Kyle Reese: There was a nuclear war. A few years from now, all this, this whole place, everything. It's gone. Just gone. There were survivors. Here, there. Nobody even knew who started it. It was the machines, Sarah.
Sarah Connor: I don't understand.
Kyle Reese: Defense network computers. New, powerful, hooked into everything. Trusted to run it all. They say it got smart, a new order of intelligence. Then it saw all people as a threat, not just the ones on the other side. Decide our fate in a nanosecond: extermination.
Fears escalate about the "robot fallacy"--i.e., that robots will take over the world of work. Some good rejoinders here. Robert Samuelson reviews the history of the misplaced fears of technological unemployment and notes that robots are merely the most recent chapter in the drama.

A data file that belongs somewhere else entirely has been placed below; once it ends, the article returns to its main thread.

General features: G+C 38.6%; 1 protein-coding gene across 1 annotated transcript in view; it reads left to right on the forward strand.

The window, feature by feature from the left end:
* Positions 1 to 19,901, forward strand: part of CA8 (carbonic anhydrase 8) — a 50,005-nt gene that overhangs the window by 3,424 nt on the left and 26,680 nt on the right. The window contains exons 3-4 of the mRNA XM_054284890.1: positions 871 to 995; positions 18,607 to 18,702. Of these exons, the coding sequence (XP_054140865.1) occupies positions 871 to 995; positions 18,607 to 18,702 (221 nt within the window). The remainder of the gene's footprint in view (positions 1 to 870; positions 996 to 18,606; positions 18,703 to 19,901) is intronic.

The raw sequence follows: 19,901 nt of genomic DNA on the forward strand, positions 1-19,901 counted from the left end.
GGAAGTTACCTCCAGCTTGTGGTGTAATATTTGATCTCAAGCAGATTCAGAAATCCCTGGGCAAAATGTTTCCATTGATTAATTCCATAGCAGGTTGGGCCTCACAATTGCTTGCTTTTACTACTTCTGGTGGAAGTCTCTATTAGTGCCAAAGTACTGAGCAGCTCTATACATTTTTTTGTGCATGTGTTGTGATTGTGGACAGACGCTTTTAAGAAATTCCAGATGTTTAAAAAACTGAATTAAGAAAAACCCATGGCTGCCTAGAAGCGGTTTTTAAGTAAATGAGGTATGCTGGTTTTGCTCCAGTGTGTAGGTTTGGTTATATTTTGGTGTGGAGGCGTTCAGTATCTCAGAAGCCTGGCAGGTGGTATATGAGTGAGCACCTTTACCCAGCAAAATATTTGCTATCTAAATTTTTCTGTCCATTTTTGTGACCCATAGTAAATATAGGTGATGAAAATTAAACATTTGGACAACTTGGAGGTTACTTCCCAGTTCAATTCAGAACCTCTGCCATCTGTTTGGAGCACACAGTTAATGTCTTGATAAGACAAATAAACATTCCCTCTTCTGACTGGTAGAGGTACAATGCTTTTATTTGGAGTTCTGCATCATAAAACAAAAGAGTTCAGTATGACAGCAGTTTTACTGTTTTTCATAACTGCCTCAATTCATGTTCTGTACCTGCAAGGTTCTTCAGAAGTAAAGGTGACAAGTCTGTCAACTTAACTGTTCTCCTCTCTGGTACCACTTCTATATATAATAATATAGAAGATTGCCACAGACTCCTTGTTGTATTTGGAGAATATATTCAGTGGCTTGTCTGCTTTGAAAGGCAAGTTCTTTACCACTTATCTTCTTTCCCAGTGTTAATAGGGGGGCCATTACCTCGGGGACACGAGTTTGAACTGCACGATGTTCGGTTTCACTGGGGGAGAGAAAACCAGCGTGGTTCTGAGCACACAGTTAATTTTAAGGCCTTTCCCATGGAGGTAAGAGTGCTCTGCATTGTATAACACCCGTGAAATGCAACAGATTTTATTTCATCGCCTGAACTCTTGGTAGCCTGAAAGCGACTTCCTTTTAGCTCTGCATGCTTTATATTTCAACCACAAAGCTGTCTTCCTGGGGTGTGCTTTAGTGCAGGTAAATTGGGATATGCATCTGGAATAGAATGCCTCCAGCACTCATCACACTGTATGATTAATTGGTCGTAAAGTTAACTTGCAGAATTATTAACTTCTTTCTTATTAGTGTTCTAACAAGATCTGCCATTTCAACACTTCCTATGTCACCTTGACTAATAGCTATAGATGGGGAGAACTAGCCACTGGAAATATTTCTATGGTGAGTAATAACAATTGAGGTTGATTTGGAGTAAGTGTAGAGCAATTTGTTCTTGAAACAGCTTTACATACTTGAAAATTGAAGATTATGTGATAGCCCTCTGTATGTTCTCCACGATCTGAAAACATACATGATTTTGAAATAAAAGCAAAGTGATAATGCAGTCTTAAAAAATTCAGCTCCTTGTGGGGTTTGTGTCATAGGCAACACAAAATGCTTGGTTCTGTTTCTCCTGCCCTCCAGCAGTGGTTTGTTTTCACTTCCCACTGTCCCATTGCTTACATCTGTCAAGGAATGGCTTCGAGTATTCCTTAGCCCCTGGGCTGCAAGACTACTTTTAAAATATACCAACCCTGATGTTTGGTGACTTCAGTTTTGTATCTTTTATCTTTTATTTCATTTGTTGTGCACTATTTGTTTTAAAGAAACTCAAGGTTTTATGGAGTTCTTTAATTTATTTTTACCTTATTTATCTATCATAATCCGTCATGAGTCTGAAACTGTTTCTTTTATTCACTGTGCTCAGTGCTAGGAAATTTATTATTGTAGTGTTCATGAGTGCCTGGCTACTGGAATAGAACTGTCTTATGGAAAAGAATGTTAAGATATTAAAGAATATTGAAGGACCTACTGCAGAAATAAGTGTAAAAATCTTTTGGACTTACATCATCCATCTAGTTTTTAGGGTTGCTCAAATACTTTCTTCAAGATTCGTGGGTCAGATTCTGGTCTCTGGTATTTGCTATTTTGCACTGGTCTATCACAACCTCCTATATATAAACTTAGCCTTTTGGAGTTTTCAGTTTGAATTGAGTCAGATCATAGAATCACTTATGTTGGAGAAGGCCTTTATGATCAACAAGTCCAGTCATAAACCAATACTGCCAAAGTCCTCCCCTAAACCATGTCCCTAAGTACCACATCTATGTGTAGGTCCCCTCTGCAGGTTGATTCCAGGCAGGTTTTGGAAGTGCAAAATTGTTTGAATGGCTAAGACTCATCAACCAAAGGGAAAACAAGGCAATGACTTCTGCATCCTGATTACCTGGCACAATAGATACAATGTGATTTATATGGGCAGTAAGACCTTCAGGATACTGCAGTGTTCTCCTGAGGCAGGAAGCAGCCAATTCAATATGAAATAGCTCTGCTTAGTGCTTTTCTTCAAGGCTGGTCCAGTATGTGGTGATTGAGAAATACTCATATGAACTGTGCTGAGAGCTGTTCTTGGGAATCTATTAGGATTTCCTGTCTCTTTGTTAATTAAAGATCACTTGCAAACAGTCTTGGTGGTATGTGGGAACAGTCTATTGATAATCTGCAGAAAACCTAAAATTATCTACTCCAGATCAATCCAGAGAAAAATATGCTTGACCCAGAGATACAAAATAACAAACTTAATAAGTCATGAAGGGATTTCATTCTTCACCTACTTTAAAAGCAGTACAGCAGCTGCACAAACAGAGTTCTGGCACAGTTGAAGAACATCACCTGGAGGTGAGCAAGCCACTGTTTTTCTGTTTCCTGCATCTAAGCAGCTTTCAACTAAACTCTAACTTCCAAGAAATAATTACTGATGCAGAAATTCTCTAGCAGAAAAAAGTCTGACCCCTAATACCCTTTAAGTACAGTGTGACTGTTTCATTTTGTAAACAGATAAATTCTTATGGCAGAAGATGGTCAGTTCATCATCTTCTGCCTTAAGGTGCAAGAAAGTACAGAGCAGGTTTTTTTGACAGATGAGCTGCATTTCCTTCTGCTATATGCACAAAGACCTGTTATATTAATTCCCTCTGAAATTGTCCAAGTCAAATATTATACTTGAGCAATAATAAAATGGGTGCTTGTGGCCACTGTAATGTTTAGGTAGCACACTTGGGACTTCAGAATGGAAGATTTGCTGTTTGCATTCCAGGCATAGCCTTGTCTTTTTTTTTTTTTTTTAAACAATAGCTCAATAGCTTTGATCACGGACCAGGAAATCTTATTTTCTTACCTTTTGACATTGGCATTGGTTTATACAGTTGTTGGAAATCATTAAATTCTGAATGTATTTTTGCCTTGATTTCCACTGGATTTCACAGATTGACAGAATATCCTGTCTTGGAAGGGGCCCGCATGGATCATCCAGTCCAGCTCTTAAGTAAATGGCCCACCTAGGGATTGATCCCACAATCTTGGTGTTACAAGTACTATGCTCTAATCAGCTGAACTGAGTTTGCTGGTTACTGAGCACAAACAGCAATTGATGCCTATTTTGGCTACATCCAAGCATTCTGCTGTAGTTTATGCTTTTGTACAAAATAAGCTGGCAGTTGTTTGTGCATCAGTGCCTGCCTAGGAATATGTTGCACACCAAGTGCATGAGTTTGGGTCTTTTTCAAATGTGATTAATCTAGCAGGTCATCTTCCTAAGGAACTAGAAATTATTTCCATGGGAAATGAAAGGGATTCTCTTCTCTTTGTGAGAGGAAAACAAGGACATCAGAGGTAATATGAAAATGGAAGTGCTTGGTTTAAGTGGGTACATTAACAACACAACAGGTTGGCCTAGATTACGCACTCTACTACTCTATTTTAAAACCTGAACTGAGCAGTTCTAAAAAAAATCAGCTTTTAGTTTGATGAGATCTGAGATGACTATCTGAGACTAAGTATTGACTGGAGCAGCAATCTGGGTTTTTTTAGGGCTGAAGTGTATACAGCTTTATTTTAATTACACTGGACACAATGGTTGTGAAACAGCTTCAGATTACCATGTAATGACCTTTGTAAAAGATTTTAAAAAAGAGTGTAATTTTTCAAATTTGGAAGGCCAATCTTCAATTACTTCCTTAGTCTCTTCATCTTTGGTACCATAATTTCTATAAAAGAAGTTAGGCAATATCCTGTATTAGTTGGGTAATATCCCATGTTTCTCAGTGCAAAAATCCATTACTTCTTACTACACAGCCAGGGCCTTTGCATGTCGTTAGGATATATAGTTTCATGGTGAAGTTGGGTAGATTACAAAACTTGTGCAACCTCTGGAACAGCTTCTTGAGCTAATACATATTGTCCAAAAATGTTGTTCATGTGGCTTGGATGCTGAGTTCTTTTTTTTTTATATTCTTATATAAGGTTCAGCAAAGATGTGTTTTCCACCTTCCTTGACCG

Prof Boudreaux adds that not only do robots not threaten long term unemployment, but they improve productivity and prosperity.
Prof McCloskey might state it best, "The repeated alarms against robots are silly, since robots are merely mechanical slaves for our benefit."